Scientists discover new mechanism that supports corpus luteum function

Credit: Adobe Stock
Credit: Adobe Stock

The corpus luteum plays an important role in early pregnancy through the production of progesterone, an essential hormone needed for the proper development of pregnancy. Scientists from the Institute of Animal Reproduction and Food Research of the Polish Academy of Sciences in Olsztyn discovered that this gland also secretes a protein called prokineticin 1, which increases lifespan and stimulates the functions of the corpus luteum.

Thus, this protein has a positive effect on the development of early pregnancy.

'We hope that in the future, based on the results of this study, it will be possible to develop therapies that will support the development of normal pregnancy in humans', says Dr. Agnieszka Wacławik, a professor at the Department of Hormonal Action Mechanisms, Institute of Animal Reproduction and Food Research PAS in Olsztyn. 

The results of her team's research have just been published in Scientific Reports.

The corpus luteum is a temporary endocrine gland in the ovary. It synthesizes and secretes progesterone, which is necessary for the proper establishment of pregnancy, i.e. for the implantation of the embryo in the uterus and the development of the placenta. The activity of the corpus luteum depends on the ovum released in the process of ovulation - if the ovum is not fertilised or the development of the fertilised cell is inhibited, the corpus luteum disappears. The development of blood vessels during the formation and functioning of the corpus luteum is one of the most intense compared to other organs.

The disrupted function of the corpus luteum, both during the reproductive cycle and during pregnancy, carries a high risk of fertility disorders. However, the mechanisms regulating the functioning of this gland are not yet fully understood. Dr. Wacławik's team attempted to explain them.

In previous studies, scientists from Olsztyn focused on a certain protein called prokineticin 1, showing its important role in the processes related to the establishment of pregnancy, primarily the development of blood vessels in the endometrium, as well as the development of the embryo and placenta in pigs (for ethical reasons, tissues from a woman's ovary cannot be tested during the physiological changes of the reproductive cycle or pregnancy, and some mechanisms are universal for mammals).

Now, scientists from the Polish Academy of Sciences institute in Olsztyn have shown that prokineticin 1 is present in the corpus luteum of the pig and regulates the processes involved in the development of the corpus luteum and its functioning (both during the reproductive cycle and during pregnancy).

'We have shown that prokineticin 1 and its receptors are mainly found in luteal cells (those that produce progesterone) and in the blood vessels of the corpus luteum. An important finding was proving that the highest protein content of prokineticin 1 is found in the corpus luteum during early pregnancy,’ Wacławik, says.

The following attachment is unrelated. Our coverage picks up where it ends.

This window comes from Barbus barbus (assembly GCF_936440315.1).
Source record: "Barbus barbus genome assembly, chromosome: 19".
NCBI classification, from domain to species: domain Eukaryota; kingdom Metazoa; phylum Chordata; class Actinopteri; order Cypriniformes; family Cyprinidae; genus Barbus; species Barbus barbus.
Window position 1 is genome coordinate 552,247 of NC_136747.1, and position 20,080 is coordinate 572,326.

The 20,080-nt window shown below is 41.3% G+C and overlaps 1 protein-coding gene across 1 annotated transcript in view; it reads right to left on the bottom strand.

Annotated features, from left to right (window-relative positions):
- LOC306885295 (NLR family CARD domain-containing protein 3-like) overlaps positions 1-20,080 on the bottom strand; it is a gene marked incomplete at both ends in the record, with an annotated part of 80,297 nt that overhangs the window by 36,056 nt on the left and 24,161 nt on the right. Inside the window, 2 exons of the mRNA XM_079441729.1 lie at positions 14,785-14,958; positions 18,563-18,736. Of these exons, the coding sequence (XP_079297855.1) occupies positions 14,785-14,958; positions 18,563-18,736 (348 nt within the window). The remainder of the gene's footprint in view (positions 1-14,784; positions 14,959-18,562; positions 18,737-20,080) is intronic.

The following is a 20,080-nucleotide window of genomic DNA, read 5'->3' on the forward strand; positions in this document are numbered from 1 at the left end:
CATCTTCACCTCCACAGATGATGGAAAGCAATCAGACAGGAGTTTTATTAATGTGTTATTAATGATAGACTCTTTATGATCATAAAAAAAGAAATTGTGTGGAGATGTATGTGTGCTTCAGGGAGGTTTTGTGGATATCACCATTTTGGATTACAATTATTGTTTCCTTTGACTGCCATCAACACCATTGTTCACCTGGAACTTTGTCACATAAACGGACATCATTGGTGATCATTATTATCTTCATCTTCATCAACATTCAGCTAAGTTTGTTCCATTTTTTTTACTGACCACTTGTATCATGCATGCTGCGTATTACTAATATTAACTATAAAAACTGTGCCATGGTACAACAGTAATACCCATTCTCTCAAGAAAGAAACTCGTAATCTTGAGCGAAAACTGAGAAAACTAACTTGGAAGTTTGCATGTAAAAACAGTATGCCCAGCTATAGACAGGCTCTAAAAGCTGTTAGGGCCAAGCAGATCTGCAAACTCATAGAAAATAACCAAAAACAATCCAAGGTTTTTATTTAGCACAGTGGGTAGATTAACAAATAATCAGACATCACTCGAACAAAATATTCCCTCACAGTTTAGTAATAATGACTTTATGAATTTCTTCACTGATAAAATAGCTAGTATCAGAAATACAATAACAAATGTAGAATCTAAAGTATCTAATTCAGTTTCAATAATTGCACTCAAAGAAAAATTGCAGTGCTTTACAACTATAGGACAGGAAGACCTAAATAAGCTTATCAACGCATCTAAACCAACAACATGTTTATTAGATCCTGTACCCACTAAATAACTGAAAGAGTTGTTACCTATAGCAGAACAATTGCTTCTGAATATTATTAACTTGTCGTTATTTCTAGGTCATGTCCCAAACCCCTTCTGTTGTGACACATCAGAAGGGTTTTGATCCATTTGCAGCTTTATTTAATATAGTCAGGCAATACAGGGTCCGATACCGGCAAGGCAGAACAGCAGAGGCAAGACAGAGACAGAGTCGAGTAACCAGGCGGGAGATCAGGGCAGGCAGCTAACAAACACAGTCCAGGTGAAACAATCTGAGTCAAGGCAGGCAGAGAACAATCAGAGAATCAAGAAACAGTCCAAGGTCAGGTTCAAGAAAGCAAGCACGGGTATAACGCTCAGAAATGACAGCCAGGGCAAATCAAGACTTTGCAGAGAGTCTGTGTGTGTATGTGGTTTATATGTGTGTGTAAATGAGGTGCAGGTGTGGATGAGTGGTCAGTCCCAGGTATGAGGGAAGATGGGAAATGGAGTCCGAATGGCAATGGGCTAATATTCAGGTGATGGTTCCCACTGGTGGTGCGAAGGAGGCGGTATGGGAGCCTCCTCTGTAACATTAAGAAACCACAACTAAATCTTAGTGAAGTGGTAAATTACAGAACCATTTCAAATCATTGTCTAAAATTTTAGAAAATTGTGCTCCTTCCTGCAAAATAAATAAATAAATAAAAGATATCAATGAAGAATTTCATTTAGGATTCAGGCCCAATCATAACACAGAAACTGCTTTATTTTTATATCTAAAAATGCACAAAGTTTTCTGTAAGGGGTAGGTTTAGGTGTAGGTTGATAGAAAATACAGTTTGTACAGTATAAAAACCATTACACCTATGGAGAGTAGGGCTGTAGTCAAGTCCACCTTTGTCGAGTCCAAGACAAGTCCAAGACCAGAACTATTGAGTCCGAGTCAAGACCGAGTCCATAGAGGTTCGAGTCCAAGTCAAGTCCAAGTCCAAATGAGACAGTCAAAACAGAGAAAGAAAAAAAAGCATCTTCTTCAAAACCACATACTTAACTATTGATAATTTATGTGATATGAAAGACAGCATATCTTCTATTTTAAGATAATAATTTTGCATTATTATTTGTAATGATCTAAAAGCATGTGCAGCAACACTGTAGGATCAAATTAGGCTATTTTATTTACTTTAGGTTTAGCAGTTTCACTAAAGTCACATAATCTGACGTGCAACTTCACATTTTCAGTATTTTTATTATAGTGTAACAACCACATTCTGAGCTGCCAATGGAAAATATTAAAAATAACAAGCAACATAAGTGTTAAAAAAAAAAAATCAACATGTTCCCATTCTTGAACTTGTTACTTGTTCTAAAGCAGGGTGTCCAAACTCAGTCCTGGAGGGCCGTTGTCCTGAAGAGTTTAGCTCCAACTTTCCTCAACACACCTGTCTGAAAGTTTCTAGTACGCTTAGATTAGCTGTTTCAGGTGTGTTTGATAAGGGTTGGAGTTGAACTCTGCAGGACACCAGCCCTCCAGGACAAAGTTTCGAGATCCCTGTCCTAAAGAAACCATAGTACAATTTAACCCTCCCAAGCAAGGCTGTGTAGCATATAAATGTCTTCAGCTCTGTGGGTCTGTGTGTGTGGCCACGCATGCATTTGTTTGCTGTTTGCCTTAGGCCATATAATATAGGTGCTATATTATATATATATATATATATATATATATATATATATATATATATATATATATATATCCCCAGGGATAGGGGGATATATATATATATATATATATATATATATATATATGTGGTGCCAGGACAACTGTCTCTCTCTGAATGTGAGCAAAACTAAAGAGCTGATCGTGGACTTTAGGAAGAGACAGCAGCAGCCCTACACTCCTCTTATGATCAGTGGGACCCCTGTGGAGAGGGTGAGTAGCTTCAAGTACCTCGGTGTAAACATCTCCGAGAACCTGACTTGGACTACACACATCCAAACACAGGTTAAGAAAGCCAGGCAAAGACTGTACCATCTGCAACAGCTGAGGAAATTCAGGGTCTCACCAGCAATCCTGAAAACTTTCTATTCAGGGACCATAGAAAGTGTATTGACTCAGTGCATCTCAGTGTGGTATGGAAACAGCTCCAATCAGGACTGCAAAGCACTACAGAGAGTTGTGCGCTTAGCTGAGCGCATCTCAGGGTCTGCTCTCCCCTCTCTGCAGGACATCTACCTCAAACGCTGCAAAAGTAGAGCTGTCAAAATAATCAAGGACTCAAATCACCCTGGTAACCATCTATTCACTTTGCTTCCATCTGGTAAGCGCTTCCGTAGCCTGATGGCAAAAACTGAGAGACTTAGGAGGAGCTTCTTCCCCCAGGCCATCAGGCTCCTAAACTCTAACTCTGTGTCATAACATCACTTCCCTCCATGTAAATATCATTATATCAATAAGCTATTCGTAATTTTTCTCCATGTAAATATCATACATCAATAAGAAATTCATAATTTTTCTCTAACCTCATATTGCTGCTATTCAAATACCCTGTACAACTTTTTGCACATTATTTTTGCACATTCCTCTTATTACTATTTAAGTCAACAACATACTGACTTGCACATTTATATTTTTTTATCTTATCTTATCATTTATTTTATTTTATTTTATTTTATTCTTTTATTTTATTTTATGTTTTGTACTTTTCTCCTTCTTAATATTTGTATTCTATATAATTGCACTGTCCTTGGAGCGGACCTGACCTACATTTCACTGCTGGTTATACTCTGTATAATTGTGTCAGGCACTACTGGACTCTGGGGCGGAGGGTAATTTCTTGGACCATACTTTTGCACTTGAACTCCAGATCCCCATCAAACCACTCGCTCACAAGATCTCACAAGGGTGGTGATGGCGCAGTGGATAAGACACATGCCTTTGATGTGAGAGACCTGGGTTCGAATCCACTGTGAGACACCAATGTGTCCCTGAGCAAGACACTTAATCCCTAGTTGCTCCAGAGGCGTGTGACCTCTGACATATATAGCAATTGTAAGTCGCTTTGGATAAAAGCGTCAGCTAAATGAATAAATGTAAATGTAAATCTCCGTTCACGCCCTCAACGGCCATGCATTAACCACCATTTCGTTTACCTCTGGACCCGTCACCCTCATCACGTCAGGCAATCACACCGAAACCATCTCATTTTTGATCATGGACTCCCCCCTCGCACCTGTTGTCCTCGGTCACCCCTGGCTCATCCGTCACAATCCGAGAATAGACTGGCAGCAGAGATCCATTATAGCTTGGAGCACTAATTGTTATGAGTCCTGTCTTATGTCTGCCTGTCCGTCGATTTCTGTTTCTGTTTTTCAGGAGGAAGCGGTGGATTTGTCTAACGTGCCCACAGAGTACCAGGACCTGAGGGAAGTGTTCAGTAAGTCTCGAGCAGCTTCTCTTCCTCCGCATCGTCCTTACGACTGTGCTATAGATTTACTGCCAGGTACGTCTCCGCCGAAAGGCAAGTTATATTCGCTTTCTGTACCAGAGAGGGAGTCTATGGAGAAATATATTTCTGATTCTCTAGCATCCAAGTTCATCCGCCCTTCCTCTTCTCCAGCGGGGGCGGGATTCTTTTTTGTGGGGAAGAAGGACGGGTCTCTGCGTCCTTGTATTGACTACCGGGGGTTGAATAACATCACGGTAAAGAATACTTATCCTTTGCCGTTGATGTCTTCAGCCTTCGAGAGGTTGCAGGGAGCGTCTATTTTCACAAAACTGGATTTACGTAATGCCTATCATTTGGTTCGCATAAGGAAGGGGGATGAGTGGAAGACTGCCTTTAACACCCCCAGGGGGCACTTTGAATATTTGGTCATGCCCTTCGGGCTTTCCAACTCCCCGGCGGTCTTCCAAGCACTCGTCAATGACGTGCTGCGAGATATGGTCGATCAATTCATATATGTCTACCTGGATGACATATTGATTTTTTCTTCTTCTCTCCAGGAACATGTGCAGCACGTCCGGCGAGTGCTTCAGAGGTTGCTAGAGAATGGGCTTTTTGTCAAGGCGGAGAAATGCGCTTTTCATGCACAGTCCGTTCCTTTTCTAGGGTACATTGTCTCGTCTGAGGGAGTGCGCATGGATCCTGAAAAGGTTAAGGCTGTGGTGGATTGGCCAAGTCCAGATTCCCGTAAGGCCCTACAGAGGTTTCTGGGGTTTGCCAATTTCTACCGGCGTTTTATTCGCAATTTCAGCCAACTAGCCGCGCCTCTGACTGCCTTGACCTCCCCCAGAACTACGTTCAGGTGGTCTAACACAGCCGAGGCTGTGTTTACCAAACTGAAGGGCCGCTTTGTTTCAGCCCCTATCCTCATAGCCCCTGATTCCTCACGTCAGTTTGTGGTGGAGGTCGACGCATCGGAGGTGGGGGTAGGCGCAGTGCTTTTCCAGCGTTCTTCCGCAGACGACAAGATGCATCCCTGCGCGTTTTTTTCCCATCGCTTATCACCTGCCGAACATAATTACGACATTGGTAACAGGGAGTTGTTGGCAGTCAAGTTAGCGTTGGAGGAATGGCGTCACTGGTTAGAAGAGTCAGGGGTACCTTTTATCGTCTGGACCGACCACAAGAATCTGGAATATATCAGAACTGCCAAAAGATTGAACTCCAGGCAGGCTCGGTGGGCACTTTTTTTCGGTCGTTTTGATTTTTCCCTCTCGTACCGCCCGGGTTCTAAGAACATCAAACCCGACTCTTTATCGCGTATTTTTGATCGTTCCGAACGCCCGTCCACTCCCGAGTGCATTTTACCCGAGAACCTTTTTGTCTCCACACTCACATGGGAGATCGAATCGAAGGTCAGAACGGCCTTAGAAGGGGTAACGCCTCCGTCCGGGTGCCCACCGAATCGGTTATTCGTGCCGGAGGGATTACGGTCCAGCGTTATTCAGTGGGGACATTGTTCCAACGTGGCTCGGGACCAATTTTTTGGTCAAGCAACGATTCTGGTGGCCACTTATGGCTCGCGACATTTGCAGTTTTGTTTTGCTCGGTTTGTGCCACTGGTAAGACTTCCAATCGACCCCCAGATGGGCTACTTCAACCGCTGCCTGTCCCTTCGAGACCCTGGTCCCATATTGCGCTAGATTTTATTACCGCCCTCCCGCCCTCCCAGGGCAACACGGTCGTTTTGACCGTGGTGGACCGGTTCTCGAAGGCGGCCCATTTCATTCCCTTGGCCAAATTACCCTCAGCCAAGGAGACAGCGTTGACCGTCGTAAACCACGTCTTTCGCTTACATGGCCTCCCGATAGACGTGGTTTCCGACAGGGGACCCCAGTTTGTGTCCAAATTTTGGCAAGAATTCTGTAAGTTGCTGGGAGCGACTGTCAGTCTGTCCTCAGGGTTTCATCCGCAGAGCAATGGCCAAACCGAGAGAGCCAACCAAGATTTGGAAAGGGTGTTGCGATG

prof. Agnieszka Wacławik, mat. prasowe
Dr. Agnieszka Wacławik, photo from press release

Knowing that prokineticin 1 was active in the corpus luteum, the researchers also decided to check what processes it participated in. 'Using in vitro tissue and cell culture models, we showed that the tested agent stimulates the expression of genes involved in the production of steroid hormones and the synthesis of progesterone by the corpus luteum. An important discovery was proving that prokineticin 1 increases the viability of the corpus luteum tissue and inhibits apoptosis (the process of cell destruction) of cells, in which progesterone is produced. Further research showed that prokineticin 1 stimulates the processes of building blood vessels (angiogenesis) in the corpus luteum,’ explains Dr. Wacławik.

This means that the synthesis of prokineticin 1 in the corpus luteum during pregnancy may have an important role in preventing the regression of the corpus luteum and maintaining its function in the process of establishing and developing early pregnancy.

'Despite the existence of interspecies differences, certain physiological mechanisms occurring during early pregnancy are universal for mammals, which is why the presented results may contribute to further research on other species, including humans,’ Wacławik says.

The research team members are : Dr. Agnieszka Wacławik, a professor at the Polish Academy of Sciences; Monika Baryła (the results are an important part of her doctoral dissertation); Dr. Ewelina Goryszewska-Szczurek and Dr. Piotr Kaczyński.

PAP - Science in Poland, Agnieszka Libudzka

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